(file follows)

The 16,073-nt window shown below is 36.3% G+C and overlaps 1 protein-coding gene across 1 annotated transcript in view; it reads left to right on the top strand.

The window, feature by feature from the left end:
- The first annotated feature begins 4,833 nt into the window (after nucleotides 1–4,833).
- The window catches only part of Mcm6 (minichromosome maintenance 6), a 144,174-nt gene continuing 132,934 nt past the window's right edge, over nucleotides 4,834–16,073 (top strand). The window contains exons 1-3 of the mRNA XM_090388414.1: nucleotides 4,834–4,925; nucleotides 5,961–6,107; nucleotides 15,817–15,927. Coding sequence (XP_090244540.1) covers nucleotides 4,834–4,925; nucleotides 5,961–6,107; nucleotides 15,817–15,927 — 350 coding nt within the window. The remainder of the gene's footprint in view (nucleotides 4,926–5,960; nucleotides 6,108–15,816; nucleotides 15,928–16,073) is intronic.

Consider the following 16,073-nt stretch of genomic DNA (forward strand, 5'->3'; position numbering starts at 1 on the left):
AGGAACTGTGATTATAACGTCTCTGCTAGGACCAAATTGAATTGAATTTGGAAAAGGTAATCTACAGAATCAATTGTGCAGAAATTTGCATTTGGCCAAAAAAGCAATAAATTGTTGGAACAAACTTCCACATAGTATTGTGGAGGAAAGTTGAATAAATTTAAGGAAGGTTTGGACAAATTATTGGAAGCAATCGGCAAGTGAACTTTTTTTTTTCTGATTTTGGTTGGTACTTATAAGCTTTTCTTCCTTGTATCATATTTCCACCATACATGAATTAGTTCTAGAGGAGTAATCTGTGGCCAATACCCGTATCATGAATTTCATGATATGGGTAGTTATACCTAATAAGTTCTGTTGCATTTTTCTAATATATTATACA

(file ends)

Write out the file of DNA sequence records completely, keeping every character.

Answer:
The 16,073-nt window shown below is 36.3% G+C and overlaps 1 protein-coding gene across 1 annotated transcript in view; it reads left to right on the top strand.

The window, feature by feature from the left end:
- The first annotated feature begins 4,833 nt into the window (after nucleotides 1–4,833).
- The window catches only part of Mcm6 (minichromosome maintenance 6), a 144,174-nt gene continuing 132,934 nt past the window's right edge, over nucleotides 4,834–16,073 (top strand). The window contains exons 1-3 of the mRNA XM_090388414.1: nucleotides 4,834–4,925; nucleotides 5,961–6,107; nucleotides 15,817–15,927. Coding sequence (XP_090244540.1) covers nucleotides 4,834–4,925; nucleotides 5,961–6,107; nucleotides 15,817–15,927 — 350 coding nt within the window. The remainder of the gene's footprint in view (nucleotides 4,926–5,960; nucleotides 6,108–15,816; nucleotides 15,928–16,073) is intronic.

Consider the following 16,073-nt stretch of genomic DNA (forward strand, 5'->3'; position numbering starts at 1 on the left):
AGGAACTGTGATTATAACGTCTCTGCTAGGACCAAATTGAATTGAATTTGGAAAAGGTAATCTACAGAATCAATTGTGCAGAAATTTGCATTTGGCCAAAAAAGCAATAAATTGTTGGAACAAACTTCCACATAGTATTGTGGAGGAAAGTTGAATAAATTTAAGGAAGGTTTGGACAAATTATTGGAAGCAATCGGCAAGTGAACTTTTTTTTTTCTGATTTTGGTTGGTACTTATAAGCTTTTCTTCCTTGTATCATATTTCCACCATACATGAATTAGTTCTAGAGGAGTAATCTGTGGCCAATACCCGTATCATGAATTTCATGATATGGGTAGTTATACCTAATAAGTTCTGTTGCATTTTTCTAATATATTATACA